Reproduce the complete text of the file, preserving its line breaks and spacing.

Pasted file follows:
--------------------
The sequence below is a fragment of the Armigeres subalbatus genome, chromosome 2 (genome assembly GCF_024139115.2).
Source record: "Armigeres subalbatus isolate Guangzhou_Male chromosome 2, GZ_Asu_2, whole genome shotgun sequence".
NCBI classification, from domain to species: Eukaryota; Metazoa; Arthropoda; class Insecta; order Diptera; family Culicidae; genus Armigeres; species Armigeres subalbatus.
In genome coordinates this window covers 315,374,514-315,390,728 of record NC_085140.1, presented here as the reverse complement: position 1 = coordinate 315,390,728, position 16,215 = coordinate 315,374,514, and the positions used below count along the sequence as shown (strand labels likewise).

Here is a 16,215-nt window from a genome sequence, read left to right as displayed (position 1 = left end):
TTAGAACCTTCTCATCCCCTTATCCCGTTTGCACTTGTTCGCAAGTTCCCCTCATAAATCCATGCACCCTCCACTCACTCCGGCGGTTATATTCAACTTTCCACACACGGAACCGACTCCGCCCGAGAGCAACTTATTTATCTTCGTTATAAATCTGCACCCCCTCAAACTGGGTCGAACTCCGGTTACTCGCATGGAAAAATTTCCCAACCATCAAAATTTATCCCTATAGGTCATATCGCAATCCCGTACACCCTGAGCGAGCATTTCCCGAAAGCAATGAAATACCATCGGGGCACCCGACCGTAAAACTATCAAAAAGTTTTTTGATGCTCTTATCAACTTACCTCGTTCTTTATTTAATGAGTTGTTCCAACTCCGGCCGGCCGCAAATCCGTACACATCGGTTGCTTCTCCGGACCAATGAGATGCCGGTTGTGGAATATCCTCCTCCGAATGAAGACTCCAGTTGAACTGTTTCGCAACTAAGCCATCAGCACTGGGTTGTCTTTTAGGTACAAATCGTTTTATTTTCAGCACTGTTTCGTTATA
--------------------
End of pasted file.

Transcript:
The sequence below is a fragment of the Armigeres subalbatus genome, chromosome 2 (genome assembly GCF_024139115.2).
Source record: "Armigeres subalbatus isolate Guangzhou_Male chromosome 2, GZ_Asu_2, whole genome shotgun sequence".
NCBI classification, from domain to species: Eukaryota; Metazoa; Arthropoda; class Insecta; order Diptera; family Culicidae; genus Armigeres; species Armigeres subalbatus.
In genome coordinates this window covers 315,374,514-315,390,728 of record NC_085140.1, presented here as the reverse complement: position 1 = coordinate 315,390,728, position 16,215 = coordinate 315,374,514, and the positions used below count along the sequence as shown (strand labels likewise).

Here is a 16,215-nt window from a genome sequence, read left to right as displayed (position 1 = left end):
TTAGAACCTTCTCATCCCCTTATCCCGTTTGCACTTGTTCGCAAGTTCCCCTCATAAATCCATGCACCCTCCACTCACTCCGGCGGTTATATTCAACTTTCCACACACGGAACCGACTCCGCCCGAGAGCAACTTATTTATCTTCGTTATAAATCTGCACCCCCTCAAACTGGGTCGAACTCCGGTTACTCGCATGGAAAAATTTCCCAACCATCAAAATTTATCCCTATAGGTCATATCGCAATCCCGTACACCCTGAGCGAGCATTTCCCGAAAGCAATGAAATACCATCGGGGCACCCGACCGTAAAACTATCAAAAAGTTTTTTGATGCTCTTATCAACTTACCTCGTTCTTTATTTAATGAGTTGTTCCAACTCCGGCCGGCCGCAAATCCGTACACATCGGTTGCTTCTCCGGACCAATGAGATGCCGGTTGTGGAATATCCTCCTCCGAATGAAGACTCCAGTTGAACTGTTTCGCAACTAAGCCATCAGCACTGGGTTGTCTTTTAGGTACAAATCGTTTTATTTTCAGCACTGTTTCGTTATA